Furthermore, Donald Trump represents a giant middle finger to political correctness, identity politics and related anti-meritocratic ideas such as affirmative action. This way, his eventual presidency can be seen as a swing from the present left (social liberalism) back to the middle, which happens to be in the same direction which a libertarian would like to take. Peter Thiel certainly knows that very well and, unfortunately for him, his enemies do know it too.

Just like Trump, Thiel is rich enough to do basically whatever he wants because he does not have to seek employment afterwards and see his applications being rejected due to his political views. Another glorious comment from Hacker News, from AvenueIngres, explains Thiel’s financial status very well:

People don’t risk openly supporting Trump unless they have the kind of fuck-you money/assets [like Peter Thiel does] that allows them to do so. Truth is that the tech industry is probably leaning toward the Democratic party a lot less than it actually seems simply because of the politically motivated discrimination you would face should you endorse the wrong candidate (or embrace the “wrong” opinions in public).

I have seen what happened to a couple folks who told “unappropriate” jokes in a private discussion to their friends while at a public event. They lost their job.

I have seen how tons of progressives (not to say most) are so entrenched in their own bias that they fail to realize that dissenting opinions to their beliefs are not morally reprehensible. And that their cultish attitude with respect to diversity is as stupid as the white nationalistic obsession of homogeneity.

You might be next. Yes, you, no matter who you are and what you do. No matter how much you agree with the ever changing dominant narrative, how religiously you accept the mainstream ideas, and how peaceful and tolerant you are to those you disagree with. Something you wrote somewhere might be “inappropriate” for whatever reason under whatever narrative is active at present. The argument for “inappropriateness” does not even have to be rational. It does not matter at all.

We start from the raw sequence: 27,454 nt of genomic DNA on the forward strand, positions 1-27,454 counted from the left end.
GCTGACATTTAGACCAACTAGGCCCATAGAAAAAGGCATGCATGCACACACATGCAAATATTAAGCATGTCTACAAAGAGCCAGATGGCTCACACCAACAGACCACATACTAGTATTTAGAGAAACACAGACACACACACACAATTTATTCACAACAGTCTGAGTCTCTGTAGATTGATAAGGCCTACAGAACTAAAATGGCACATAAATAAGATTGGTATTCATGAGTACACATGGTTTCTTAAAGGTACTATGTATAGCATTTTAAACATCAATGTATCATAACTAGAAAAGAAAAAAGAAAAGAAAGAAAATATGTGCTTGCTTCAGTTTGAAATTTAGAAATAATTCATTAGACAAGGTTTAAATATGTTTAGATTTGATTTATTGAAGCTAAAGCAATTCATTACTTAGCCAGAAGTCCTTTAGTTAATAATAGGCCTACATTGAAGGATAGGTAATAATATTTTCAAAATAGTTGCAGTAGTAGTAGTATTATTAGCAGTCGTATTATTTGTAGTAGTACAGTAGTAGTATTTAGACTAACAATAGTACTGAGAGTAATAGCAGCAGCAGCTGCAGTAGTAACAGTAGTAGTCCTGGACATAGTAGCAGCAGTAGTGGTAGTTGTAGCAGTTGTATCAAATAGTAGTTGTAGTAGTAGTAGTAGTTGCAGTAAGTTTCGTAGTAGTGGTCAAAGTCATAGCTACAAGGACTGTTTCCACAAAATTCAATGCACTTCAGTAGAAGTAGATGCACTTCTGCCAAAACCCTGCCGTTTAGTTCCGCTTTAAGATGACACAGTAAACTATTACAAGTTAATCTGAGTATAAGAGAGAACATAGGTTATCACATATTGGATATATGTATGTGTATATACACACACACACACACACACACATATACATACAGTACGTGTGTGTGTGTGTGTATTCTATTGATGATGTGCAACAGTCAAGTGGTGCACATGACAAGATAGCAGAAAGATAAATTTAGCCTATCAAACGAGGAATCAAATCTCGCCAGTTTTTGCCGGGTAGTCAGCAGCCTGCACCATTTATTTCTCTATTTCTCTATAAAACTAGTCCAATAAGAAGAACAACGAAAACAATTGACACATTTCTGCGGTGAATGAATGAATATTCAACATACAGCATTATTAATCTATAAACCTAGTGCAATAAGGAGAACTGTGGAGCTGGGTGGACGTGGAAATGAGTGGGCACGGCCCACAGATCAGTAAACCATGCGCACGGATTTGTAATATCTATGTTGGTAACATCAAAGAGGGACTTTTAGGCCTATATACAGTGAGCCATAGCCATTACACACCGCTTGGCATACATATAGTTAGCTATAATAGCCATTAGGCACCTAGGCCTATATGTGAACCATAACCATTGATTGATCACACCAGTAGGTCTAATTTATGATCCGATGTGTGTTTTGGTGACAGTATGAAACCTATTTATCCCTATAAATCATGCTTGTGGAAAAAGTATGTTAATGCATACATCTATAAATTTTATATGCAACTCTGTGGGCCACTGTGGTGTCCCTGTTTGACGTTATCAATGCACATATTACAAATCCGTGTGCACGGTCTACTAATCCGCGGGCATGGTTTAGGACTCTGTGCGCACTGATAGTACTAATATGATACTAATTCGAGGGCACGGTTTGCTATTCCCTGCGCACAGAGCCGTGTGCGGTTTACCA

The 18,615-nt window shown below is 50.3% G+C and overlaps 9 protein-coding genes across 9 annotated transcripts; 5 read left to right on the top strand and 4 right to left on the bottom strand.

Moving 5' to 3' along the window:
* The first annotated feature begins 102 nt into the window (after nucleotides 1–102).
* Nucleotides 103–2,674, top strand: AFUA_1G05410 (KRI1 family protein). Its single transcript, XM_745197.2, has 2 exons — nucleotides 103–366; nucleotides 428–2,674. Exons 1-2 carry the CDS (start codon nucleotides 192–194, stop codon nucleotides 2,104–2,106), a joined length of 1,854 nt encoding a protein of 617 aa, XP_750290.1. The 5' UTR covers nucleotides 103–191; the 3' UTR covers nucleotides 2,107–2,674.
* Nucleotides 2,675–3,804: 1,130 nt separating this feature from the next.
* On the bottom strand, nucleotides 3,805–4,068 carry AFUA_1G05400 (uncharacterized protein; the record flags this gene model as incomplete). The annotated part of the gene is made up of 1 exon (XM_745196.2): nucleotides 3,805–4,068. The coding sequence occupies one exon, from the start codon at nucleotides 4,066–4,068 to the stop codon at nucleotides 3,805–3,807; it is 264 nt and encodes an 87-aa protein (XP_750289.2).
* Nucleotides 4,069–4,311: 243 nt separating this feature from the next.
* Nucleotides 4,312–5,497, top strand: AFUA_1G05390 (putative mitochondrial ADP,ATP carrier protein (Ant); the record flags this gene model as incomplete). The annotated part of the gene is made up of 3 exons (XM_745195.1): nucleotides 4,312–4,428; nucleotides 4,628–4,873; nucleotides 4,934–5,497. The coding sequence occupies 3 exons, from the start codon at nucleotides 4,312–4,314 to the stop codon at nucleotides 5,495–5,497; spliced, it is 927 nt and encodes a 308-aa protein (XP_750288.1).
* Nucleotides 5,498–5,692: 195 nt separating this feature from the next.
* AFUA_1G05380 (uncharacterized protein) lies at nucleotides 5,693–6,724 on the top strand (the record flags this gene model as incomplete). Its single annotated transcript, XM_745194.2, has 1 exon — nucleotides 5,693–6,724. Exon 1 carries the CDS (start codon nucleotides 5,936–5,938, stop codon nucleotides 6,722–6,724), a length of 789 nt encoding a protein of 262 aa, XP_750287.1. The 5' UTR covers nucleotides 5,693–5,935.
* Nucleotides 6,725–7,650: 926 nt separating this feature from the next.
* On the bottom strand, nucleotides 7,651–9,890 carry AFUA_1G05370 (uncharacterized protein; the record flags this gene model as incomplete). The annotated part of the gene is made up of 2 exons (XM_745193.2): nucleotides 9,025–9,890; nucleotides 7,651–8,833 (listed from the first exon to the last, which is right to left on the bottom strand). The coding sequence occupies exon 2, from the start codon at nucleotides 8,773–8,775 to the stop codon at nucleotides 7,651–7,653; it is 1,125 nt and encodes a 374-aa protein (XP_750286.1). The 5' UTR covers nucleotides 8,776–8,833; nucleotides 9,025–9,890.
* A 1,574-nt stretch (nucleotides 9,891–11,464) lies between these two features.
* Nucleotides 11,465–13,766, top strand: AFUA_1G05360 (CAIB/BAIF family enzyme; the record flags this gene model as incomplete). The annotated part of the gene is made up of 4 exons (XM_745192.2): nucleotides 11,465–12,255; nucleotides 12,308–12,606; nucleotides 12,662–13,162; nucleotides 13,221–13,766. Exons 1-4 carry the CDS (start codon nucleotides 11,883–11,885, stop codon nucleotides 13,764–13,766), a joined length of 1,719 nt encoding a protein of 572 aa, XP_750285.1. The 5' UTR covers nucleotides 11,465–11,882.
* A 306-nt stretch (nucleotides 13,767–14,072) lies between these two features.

To fight this insanity and restore freedom of speech, we should call out all those who propagate the idea of “tolerance” and then limit their personal tolerance to exclude people they politically disagree with. We should call out those who claim that “diversity” excludes diversity of “wrong” ideas. They, of course, have every right to invent whatever definition of those words that works to suit whatever agenda they want to push at that moment, but should expect to be regularly called out on it.

These anti-meritocratic and anti-freedom actions have to be exposed to the scrutiny every time they occur because, should we forget to do so and fail to carry on the ideas of Ronald Reagan and many before him, “we will spend our sunset years telling our children and our children’s children what it was once like in the United States where men were free”.

How to get Facebook Messages working in Firefox for Android without the Messenger app

Featured image: Loic Djim | Unsplash (photo)

When one tries to use Facebook Messages from a browser on a phone or tablet running a relatively recent Android, the website (m.facebook.com or touch.facebook.com) will open the Google Play store. Some of us prefer using browsers and avoid installing apps when possible. Unfortunately for us, Messenger does not offer a mobile website, only a link to download the app.

Luckily for us, there a are a few tricks that will help get Facebook Messages working from a browser on Android.

Google Chrome

The trick to avoid Facebook’s nagging is to enable “Request Desktop Site” in Chrome Menu. The explanation of what this option does is available on Stack Overflow.

Mozilla Firefox

Firefox also has the “Request Desktop Site” but, unfortunately, it doesn’t do the job; you actually get the desktop version of Facebook and it’s quite unusable.

One option is to use mbasic.facebook.com. Unfortunately, mbasic is neither as functional nor as pretty as m, let alone touch.

The way to get Messages working on m or touch is to pretend to be running a version of Android that is unsupported by the Messenger app. In my experiments, anything older than 4.4 will do the trick, so I picked 4.3.1. You can pick your poison from Wikipedia, but bear in mind that using very old versions might get Facebook mobile website to use workarounds which are no longer needed and will break stuff if used.

To pretend to be using an old version of Android, we will alter the Firefox’s user agent string. In Firefox, go to about:config. Add a new String option called general.useragent.override the and set it to e.g.